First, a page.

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Why Might Sociologists Be Interested in how People Experience Mental Illness - Essay Example

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For a long time, mental health topic has been attracting a lot of interest from sociologists. Emile Durkheim, who is regarded as the father of modern sociology made one of the first attempts to interrogate the relationship between human behavior and mental health in the late 19th century. …
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Why Might Sociologists Be Interested in how People Experience Mental Illness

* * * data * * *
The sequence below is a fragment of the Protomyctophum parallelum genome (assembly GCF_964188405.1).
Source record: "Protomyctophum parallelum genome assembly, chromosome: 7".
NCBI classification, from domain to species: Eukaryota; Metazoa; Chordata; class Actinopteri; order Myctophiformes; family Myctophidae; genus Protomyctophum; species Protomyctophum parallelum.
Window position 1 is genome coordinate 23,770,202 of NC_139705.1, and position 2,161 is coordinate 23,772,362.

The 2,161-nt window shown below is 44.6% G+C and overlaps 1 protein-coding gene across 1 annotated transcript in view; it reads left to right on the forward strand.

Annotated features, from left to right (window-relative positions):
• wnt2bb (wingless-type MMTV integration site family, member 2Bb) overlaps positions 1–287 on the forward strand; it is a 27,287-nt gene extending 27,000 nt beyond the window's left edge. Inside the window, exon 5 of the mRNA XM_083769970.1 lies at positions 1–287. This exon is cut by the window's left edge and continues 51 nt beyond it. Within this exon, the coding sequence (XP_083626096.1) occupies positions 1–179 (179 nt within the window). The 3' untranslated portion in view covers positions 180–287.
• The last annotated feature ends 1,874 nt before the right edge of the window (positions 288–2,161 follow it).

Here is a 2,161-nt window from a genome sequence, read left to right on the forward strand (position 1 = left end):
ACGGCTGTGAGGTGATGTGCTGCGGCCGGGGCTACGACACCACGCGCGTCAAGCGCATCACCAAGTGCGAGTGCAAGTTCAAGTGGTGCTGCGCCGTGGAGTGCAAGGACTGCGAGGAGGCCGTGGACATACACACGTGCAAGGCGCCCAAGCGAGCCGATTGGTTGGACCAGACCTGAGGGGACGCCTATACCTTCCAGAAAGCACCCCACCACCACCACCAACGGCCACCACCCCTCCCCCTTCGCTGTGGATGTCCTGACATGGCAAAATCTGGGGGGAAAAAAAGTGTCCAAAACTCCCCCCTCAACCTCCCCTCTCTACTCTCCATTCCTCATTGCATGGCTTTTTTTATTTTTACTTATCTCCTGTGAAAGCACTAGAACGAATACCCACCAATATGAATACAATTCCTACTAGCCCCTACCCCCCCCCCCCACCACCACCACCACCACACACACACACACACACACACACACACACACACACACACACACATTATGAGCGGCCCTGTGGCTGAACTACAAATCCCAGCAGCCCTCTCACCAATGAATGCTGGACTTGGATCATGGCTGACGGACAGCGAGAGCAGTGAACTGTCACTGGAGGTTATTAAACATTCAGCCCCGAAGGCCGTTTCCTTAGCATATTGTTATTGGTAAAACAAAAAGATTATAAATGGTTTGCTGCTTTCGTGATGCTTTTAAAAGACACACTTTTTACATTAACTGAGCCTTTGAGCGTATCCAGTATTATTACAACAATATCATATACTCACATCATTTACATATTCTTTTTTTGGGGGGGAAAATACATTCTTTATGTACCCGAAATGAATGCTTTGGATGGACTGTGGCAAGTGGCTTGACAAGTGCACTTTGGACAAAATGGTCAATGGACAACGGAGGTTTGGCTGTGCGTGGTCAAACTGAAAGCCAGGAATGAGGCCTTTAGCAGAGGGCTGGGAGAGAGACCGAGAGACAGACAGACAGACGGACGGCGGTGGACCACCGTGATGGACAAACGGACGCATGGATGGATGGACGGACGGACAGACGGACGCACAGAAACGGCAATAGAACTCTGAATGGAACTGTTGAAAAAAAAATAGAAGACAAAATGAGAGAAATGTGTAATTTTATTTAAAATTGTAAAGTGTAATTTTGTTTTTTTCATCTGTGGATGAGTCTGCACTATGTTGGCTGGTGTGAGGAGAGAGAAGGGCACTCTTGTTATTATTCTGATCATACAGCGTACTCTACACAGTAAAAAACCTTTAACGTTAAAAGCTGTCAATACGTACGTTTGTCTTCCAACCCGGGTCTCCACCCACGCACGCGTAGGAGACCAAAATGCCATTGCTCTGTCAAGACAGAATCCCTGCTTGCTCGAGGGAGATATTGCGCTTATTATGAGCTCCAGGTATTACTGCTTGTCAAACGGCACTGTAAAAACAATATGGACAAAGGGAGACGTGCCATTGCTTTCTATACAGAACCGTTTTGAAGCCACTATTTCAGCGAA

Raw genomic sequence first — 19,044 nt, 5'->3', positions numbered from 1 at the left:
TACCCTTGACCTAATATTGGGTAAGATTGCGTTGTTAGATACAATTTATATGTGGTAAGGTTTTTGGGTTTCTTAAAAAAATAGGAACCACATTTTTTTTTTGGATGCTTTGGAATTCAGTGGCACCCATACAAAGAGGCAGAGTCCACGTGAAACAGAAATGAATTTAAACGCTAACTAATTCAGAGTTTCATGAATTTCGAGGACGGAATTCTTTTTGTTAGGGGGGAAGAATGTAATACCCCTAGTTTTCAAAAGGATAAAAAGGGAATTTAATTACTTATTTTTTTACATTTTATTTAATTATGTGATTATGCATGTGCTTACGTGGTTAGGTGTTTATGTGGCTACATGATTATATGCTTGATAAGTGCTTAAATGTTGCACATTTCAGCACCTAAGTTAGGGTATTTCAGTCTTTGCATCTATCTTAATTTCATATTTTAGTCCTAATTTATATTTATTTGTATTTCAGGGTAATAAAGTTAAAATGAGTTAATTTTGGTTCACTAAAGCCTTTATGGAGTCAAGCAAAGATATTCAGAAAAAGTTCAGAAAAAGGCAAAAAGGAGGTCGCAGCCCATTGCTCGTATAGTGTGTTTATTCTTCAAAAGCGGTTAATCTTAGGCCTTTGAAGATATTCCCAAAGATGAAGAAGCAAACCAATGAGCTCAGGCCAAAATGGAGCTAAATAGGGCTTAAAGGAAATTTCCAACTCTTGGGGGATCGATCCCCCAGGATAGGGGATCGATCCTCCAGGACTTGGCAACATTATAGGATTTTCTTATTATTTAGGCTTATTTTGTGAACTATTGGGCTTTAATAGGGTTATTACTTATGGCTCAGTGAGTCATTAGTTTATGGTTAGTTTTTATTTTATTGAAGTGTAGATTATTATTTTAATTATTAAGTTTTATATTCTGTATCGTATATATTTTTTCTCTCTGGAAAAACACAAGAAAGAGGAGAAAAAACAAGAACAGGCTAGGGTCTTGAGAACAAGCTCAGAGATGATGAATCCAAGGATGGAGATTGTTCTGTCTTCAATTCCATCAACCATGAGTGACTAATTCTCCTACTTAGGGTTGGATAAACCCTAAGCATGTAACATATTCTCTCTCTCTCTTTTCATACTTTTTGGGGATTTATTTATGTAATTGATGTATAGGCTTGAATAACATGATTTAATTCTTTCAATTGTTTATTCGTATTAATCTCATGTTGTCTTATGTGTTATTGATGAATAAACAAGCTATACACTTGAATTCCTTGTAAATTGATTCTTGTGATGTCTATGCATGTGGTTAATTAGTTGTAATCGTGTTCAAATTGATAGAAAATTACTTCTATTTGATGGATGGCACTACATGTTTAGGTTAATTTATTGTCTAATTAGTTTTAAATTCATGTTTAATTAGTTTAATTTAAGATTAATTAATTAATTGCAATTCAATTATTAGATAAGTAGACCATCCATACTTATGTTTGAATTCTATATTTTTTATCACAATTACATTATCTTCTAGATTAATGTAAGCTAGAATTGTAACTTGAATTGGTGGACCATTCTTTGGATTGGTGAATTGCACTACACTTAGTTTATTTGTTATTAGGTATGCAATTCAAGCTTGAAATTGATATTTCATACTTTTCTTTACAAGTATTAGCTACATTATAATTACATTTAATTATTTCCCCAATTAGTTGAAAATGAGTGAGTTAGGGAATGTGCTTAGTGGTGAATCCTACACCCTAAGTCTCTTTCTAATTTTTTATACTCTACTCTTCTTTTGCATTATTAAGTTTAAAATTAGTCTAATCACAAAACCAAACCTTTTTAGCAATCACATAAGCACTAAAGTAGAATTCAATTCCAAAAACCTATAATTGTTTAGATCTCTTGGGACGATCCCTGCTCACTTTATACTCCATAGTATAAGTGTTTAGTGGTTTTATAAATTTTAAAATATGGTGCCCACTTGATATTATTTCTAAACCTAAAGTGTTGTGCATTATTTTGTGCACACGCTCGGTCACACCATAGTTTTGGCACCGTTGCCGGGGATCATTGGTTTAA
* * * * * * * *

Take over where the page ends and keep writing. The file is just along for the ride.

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Download file to see previous pages Since then, the field of mental health has expanded into many categories including the various types of mental disorders, their causative factors, treatment and rehabilitation of mental patients. This paper examines the fundamental reasons why sociologists are interested in people with mental disorders. In particular, it examines sick role and labeling sociological approaches to mental illness to evaluate how sociologists apply them to understand mental illness from a sociological perspective. Mental illness and biomedical model Psychiatrists and other mental professionals apply various diagnostic methods in treatment, and management of mental illnesses. These medical approaches have various similarities and differences from sociological perspective. Medical model that is widely applied by psychiatrists and psychologists considers illnesses as malfunctioning of internal health determinants in the body (Albretch, et al 2003). This implies that health is determined by discrete biological and psychological components that determine whether an individual is normal or healthy. To restore health, the medical model emphasizes on the need to indentify and treat the specific causative factors within the body (Mulatu, et al 2002). Psychiatry, a branch of medicine that deals with mental disorders is founded on scientific logic that emphasizes on biological reasoning. This reasoning maintains the existence of discrete boundary that differentiates normal from abnormal behavior as far as mental health is concerned (Albretch, et al 2003). In this case, the medical model holds that mental disorders can be categorized and diagnosed into distinct ailments, by application of scientific logic. Sociological approaches to illness Sociological perspective on mental health holds that the environment or social situation of an individual determines mental health (Bird, Conrad, and Allen 2000). Sociologists have critically interrogated what constitutes to normal and abnormal behavior in regard to mental health. Durkheim (1951), asserted the importance of establishing parameters to differentiate normal mental health from mental disorders in order to establish harmony in the society. The criterion that differentiates the normal from diseased mental cases varies across different cultures or social groups depending on the values that the group holds. Durkheim (1951) argued that social control play a significant role in determining how the rules defining normal and abnormal mental health are applied. This implies that social values play a critical role in defining acceptable unacceptable behavior in the society. In this case, evaluating mental disorders from a deviance perspective is one of the major approaches applied by sociologists. Parsons (1951), one of the earliest medical sociologists to conceptualize disease as a form of deviance in the society argued that society comprises of various components that function systematically to ensure its stability and smooth running. According to Parson (1951: p62), disease in every social structure threatens social harmony because it undermines the ability of people to play their roles effectively. In this view, sociologists consider health as a state that enables a person perform his or her role in the society as an equal member. On the other hand, disease is regarded as a form of deviance that limits the ability of an individual to contribute effectively in the society. According to Parson (1951), illnesses causes withdrawal of motivation, resulting to reduced participation and subsequent low productivity in society. Parsons model of mental disorders, from which sick role was developed from attributes the fall in motivation to high expectations that expects young people in transition from ...Download file to see next pagesRead More
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